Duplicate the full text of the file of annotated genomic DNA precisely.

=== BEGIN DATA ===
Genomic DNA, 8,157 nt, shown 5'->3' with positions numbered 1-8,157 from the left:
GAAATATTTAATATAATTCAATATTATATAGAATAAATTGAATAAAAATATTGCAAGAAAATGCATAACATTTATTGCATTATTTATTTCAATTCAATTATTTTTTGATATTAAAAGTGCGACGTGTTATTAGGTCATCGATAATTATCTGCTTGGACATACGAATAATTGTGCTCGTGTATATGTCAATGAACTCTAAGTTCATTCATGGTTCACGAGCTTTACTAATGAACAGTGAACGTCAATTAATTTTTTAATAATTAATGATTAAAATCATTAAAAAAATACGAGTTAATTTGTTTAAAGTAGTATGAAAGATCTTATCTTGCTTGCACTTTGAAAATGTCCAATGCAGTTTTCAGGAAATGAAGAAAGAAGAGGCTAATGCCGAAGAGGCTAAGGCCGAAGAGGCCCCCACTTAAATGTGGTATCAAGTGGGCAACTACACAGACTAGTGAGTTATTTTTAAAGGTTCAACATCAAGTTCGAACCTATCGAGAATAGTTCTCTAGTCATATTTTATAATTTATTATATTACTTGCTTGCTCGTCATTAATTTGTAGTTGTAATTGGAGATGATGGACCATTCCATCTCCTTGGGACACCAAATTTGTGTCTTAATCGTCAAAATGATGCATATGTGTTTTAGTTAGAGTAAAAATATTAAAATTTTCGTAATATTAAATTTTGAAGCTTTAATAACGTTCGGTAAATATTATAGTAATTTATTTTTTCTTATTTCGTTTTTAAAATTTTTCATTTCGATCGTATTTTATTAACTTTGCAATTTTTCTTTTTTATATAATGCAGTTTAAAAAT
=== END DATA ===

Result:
Genomic DNA, 8,157 nt, shown 5'->3' with positions numbered 1-8,157 from the left:
GAAATATTTAATATAATTCAATATTATATAGAATAAATTGAATAAAAATATTGCAAGAAAATGCATAACATTTATTGCATTATTTATTTCAATTCAATTATTTTTTGATATTAAAAGTGCGACGTGTTATTAGGTCATCGATAATTATCTGCTTGGACATACGAATAATTGTGCTCGTGTATATGTCAATGAACTCTAAGTTCATTCATGGTTCACGAGCTTTACTAATGAACAGTGAACGTCAATTAATTTTTTAATAATTAATGATTAAAATCATTAAAAAAATACGAGTTAATTTGTTTAAAGTAGTATGAAAGATCTTATCTTGCTTGCACTTTGAAAATGTCCAATGCAGTTTTCAGGAAATGAAGAAAGAAGAGGCTAATGCCGAAGAGGCTAAGGCCGAAGAGGCCCCCACTTAAATGTGGTATCAAGTGGGCAACTACACAGACTAGTGAGTTATTTTTAAAGGTTCAACATCAAGTTCGAACCTATCGAGAATAGTTCTCTAGTCATATTTTATAATTTATTATATTACTTGCTTGCTCGTCATTAATTTGTAGTTGTAATTGGAGATGATGGACCATTCCATCTCCTTGGGACACCAAATTTGTGTCTTAATCGTCAAAATGATGCATATGTGTTTTAGTTAGAGTAAAAATATTAAAATTTTCGTAATATTAAATTTTGAAGCTTTAATAACGTTCGGTAAATATTATAGTAATTTATTTTTTCTTATTTCGTTTTTAAAATTTTTCATTTCGATCGTATTTTATTAACTTTGCAATTTTTCTTTTTTATATAATGCAGTTTAAAAAT